Market Report: Falling food price piles pressure on GlencoreComments Off on Market Report: Falling food price piles pressure on Glencore
Amid all the noise about the fall in metals prices, the slump from soft commodities — anything from wheat to cattle — has flown somewhat under the radar.
But it might come as a surprise to some that the price of coffee is among the year’s biggest fallers, down around 40%, while wheat and lean hogs, the source of most of the pork in the US, have dropped more than 30% each.
Cargill, the world’s biggest agricultural trader, has felt the heat, forcing it to cut 4000 jobs and shake up the management to deal with the downturn.
It also has repercussions for commodities giant Glencore, which is searching for a buyer to sell its agriculture business, encompassing grains, oilseeds, cotton and sugar, as part of chief executive Ivan Glasenberg’s efforts to trim the Footsie firm’s huge debt pile.
Investec, the broker which caused the share price to dive 30% in a day in September, said getting the best possible price for the agri-business is “ever more crucial” with the price of metals falling further, putting more pressure on the balance sheet.
Glencore shares recovered 1.07p today to 89.9p, ending a nine-day losing streak, as other miners turned early losses into gains, providing respite for the bruised sector a day after iron ore futures slumped to their lowest in four months and copper hit new six-year lows.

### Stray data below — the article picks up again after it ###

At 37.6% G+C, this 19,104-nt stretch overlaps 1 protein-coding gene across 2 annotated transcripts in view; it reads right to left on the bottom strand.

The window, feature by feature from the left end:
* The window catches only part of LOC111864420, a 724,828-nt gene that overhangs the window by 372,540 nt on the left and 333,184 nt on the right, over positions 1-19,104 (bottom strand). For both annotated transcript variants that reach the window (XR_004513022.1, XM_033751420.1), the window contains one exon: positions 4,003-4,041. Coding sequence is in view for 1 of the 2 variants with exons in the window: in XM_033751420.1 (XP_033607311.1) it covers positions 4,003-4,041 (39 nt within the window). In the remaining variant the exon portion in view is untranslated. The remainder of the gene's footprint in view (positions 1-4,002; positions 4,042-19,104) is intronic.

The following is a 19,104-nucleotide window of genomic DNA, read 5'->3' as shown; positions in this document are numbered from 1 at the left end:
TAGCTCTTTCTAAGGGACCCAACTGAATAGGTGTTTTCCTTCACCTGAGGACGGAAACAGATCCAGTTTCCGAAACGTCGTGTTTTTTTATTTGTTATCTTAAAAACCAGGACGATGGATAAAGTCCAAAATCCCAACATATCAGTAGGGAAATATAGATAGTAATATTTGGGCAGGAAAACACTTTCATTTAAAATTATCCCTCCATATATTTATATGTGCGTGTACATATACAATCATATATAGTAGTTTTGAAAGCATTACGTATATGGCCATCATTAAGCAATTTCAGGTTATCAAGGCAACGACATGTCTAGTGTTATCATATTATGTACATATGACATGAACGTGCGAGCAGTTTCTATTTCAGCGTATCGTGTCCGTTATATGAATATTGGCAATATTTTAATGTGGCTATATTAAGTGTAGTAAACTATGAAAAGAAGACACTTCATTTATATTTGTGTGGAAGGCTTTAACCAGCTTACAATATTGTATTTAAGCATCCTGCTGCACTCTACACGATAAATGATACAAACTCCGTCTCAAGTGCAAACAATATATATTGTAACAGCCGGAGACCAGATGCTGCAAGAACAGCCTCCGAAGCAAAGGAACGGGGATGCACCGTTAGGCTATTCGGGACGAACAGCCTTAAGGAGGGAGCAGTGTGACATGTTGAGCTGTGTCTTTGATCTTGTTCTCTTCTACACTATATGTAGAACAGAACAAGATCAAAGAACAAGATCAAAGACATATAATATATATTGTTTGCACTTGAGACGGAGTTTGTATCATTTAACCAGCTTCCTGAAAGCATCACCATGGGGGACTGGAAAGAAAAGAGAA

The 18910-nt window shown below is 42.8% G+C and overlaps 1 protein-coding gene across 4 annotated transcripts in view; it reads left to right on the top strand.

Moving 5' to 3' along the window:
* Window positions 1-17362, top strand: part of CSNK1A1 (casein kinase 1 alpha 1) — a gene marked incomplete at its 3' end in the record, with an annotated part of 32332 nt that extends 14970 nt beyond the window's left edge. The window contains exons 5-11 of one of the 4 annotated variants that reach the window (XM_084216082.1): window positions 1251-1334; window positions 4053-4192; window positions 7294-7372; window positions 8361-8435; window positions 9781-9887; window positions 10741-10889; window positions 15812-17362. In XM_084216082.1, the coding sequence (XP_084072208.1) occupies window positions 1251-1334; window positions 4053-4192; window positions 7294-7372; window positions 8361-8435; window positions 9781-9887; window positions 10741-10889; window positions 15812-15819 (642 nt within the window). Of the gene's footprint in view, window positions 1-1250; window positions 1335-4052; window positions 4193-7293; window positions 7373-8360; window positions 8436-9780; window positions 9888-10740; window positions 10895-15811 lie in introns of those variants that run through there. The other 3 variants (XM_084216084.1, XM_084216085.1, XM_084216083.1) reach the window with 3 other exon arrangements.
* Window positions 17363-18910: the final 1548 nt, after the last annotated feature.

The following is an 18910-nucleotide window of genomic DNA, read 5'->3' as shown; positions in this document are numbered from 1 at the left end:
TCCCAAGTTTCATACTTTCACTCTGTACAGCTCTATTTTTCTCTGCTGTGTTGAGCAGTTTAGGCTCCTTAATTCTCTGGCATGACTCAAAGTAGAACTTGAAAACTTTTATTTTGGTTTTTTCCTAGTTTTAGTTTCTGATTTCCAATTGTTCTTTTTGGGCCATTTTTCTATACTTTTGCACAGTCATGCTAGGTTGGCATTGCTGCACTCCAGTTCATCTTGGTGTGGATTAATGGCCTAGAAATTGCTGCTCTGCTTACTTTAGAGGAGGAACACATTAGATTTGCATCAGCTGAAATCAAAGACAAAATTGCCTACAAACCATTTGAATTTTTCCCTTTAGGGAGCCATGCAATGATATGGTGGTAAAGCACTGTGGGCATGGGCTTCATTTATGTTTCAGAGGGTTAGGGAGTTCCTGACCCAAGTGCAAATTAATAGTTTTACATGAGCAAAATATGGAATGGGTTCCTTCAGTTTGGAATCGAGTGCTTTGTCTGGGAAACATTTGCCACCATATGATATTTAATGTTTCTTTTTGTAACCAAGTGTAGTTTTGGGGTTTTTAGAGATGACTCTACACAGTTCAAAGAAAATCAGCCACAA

Rio Tinto put on 24.5p to 2238.5p, while Anglo American rallied 3.35p to 434.35p, but fears of more terrorist attacks hit tourism stocks, causing the FTSE 100 to fall 27.75 points to 6241.01.
Antofagasta rose 9.5p to 482p after Goldman Sachs took a shine to the Chilean copper miner, upgrading the stock from sell to neutral.
The broking heavyweight also sent shares in Hunting to the top of the mid-cap index, up 15p at 330p, by slapping a conviction buy recommendation on the oil services firm.
Esure reversed 9.2p to 244p as broker Peel Hunt called the top for the Sheilas’ Wheels owner after a 23% surge this year when it removed its buy rating.
Former FTSE 250 oil firm SOCO International plunged 29.75p or 17% to 148.25p after a below-par start to its well offshore Vietnam.
The H5 well was the company’s next big hope after being forced last year to retreat from Virunga in the DRC, Africa’s oldest national park, after a WWF campaign.
Shares in AIM-listed Telit Communications rallied 9p to 189p after it became the latest target for short-selling hedge fund Ennismore, which made a packet on the demises of Globo and Quindell.
Ennismore has taken a 1.12% short position on the Israeli firm, which makes products such as GPS antennas — a £3m bet that the shares will fall, causing the stock to drop 17% yesterday.